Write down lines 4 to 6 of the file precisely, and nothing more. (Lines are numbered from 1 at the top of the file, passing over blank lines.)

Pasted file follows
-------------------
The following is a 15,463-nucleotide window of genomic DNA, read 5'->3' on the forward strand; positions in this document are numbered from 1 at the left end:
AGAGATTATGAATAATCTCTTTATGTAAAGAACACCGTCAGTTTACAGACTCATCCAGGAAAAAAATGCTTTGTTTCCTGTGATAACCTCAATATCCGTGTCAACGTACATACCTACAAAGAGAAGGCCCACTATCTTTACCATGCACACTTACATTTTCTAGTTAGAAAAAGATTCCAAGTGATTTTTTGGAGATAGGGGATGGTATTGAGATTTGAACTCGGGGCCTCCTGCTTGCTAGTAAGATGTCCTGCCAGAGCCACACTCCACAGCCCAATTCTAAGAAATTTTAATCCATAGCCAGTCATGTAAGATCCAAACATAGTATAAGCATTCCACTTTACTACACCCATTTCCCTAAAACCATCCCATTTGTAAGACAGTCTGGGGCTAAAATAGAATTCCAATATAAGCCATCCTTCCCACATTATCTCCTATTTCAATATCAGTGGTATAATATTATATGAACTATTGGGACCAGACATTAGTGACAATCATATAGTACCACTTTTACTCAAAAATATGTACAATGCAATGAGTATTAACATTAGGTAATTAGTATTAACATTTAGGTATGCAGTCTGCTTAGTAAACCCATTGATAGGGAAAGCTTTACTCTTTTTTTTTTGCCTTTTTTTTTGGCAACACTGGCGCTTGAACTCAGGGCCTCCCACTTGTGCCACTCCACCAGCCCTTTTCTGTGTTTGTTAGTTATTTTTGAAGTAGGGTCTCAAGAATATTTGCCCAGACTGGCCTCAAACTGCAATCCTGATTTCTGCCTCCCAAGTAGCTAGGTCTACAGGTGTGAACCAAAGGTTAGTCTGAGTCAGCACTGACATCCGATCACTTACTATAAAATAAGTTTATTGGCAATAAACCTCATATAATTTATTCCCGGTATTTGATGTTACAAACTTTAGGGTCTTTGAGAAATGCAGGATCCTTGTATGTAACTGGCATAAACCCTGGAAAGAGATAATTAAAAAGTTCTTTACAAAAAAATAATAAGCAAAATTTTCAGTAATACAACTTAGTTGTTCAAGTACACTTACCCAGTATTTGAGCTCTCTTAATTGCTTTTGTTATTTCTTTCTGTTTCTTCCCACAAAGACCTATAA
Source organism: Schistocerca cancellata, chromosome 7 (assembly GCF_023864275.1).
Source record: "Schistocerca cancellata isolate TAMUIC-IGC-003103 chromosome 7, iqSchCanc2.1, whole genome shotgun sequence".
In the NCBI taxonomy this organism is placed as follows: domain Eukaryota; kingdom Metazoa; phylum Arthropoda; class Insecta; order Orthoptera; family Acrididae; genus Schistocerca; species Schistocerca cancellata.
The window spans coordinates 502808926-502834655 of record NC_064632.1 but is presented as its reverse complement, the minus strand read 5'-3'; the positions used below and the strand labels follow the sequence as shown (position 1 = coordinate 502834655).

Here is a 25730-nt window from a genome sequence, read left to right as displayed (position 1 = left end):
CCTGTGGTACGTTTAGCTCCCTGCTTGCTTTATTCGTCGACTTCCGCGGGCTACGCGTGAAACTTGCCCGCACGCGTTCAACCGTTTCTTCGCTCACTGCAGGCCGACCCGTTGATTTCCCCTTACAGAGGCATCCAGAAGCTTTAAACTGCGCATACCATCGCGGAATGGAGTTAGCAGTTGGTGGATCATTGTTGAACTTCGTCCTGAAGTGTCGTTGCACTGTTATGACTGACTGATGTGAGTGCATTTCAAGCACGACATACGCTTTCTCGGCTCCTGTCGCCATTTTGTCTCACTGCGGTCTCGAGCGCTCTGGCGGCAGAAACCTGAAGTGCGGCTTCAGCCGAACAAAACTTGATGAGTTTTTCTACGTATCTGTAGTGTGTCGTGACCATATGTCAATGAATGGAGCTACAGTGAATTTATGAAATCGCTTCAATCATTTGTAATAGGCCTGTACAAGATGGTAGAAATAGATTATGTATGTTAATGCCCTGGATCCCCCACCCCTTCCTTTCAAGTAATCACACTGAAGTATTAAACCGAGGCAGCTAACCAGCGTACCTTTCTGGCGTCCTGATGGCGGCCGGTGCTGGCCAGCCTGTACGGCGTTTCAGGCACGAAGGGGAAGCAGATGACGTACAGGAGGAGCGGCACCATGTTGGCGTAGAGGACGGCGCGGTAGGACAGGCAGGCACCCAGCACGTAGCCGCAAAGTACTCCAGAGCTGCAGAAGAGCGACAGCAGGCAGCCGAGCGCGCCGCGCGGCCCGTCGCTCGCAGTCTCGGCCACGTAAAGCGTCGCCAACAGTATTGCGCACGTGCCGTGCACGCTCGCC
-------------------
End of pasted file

Source record: "Schistocerca cancellata isolate TAMUIC-IGC-003103 chromosome 7, iqSchCanc2.1, whole genome shotgun sequence".
In the NCBI taxonomy this organism is placed as follows: domain Eukaryota; kingdom Metazoa; phylum Arthropoda; class Insecta; order Orthoptera; family Acrididae; genus Schistocerca; species Schistocerca cancellata.
The window spans coordinates 502808926-502834655 of record NC_064632.1 but is presented as its reverse complement, the minus strand read 5'-3'; the positions used below and the strand labels follow the sequence as shown (position 1 = coordinate 502834655).